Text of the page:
By the way, a discerning Nigerian politician should have noticed that the electorates are becoming smarter; they can make better voting decisions based on parties’ record and aspirants’ perceived ability. Let the political parties go back to their drawing boards and prove to the people that they know what they are doing by presenting scientific proofs of the efficacy and relevance of their programmes with workable plans that are capable of fixing many of Nigeria’s complex problems. The aspirants in particular need to be able to think and think truly because the electorates are getting more enlightened; they can decipher and make decisions based on other serious factors beyond parties, their names, slogans and campaign noises filled with outlandish empty promises.

Everyone that believes in the paramount place of education in a nation’s building and development will agree that the sector deserves better than the jokes that Nigerian politicians play around it; education has been brutally relegated in Nigeria. It is myopic and, in my opinion, rude and perhaps somewhat crude for any serious politician to include free lunch to pupils as part of his programmes or manifesto. It’s either a show of blatant ignorance or a cunning manoeuvring both of which are appalling and unacceptable for anyone offering to lead or serve, whichever one is their true intention.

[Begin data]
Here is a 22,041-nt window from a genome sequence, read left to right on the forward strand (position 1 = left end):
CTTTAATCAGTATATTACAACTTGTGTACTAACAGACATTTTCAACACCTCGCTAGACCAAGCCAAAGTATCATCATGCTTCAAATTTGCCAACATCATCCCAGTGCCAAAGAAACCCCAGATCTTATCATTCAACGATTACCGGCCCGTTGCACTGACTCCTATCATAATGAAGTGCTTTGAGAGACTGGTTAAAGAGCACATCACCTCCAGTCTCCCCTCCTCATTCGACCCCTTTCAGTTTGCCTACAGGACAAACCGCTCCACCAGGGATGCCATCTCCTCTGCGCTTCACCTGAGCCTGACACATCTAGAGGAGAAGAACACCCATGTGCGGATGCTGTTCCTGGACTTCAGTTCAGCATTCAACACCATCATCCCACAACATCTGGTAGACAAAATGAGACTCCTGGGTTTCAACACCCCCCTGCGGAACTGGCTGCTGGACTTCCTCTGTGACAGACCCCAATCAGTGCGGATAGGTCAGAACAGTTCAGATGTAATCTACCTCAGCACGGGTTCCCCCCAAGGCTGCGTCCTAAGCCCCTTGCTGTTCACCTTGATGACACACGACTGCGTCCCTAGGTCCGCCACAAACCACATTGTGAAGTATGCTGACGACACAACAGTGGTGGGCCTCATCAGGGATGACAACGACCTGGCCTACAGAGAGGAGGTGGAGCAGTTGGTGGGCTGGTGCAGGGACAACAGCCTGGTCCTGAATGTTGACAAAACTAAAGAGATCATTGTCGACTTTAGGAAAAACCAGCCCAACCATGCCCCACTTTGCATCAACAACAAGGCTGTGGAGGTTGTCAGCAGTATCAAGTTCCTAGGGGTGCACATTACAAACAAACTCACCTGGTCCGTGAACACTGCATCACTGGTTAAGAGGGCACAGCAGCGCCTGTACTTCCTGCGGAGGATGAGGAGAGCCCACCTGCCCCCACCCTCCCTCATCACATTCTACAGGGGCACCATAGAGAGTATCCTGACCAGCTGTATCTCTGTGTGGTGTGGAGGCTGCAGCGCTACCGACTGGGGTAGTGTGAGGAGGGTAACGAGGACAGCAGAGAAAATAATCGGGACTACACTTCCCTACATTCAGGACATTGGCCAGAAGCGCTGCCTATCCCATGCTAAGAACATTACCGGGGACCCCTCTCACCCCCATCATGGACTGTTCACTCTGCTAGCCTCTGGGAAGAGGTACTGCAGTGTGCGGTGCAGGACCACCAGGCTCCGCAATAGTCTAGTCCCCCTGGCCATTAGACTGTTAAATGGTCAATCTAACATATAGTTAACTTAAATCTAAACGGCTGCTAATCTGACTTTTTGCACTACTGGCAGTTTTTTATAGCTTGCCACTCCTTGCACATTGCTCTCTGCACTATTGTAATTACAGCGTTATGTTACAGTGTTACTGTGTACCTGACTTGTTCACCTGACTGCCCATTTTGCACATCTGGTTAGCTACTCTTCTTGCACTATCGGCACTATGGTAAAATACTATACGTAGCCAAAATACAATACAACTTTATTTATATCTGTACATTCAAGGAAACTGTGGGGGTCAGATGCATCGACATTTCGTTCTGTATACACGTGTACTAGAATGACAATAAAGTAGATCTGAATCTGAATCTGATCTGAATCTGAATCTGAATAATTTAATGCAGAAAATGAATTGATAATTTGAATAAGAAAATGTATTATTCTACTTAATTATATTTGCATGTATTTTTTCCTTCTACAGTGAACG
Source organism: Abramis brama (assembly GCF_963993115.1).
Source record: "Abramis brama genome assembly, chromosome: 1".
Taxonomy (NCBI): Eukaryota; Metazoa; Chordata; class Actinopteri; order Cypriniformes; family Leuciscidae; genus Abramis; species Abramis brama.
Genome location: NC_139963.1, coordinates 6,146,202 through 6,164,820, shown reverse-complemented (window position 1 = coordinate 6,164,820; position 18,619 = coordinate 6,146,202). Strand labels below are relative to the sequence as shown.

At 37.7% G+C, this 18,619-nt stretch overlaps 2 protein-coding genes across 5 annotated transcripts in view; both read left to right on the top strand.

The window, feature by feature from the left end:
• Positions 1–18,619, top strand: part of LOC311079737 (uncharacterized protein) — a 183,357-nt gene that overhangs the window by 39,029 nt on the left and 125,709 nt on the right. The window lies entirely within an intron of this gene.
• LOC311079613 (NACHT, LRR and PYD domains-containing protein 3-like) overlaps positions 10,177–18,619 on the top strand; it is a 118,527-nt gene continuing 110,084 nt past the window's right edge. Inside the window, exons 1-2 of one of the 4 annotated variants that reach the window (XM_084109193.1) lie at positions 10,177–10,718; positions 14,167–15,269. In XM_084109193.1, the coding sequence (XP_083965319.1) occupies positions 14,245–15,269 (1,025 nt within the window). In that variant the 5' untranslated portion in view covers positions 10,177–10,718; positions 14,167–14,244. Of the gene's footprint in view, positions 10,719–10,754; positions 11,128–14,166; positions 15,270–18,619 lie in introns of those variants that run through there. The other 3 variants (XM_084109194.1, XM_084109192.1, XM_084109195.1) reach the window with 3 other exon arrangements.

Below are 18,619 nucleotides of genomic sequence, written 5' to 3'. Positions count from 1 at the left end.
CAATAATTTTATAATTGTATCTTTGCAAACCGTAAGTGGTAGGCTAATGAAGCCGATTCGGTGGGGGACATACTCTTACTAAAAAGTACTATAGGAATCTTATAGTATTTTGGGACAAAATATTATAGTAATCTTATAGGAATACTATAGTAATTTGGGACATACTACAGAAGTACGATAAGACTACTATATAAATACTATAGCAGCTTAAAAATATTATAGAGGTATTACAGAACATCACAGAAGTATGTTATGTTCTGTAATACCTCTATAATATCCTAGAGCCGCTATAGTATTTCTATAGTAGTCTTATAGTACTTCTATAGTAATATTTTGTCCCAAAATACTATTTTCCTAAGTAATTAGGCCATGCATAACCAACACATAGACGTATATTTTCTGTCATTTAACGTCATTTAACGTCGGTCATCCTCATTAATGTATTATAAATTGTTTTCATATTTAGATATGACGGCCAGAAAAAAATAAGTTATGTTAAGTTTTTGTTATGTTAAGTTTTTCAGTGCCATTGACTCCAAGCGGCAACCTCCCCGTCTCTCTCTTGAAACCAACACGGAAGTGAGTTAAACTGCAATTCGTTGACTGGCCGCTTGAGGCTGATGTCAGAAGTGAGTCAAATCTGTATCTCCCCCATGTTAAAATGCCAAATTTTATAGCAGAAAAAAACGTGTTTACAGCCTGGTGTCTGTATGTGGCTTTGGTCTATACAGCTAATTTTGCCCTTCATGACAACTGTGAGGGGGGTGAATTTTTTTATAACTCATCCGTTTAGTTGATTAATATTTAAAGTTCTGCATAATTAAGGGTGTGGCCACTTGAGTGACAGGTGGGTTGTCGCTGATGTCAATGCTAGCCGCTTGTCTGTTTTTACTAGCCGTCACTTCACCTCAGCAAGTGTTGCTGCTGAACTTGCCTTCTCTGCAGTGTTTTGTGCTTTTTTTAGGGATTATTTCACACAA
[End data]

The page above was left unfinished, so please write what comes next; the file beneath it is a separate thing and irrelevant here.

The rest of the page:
Lest they go away with this error and turn a lazy mental calculation or sheer political prank into a heroic record, there is an urgent need to nudge the electorates. We are a society of civil people, not a jungle; no real leader should promise to his people their fundamental rights of life and subsistence as part of a campaign manifesto chiefly for canvassing their votes. When the people have been terribly victimized, when they have suffered and become grossly denied of all things, it is very possible for their victors to offer to them their own divine or fundamental rights and inheritances as if they were some very rare favour and privileges. Now, if there is going to be any change, it must start from the way we think!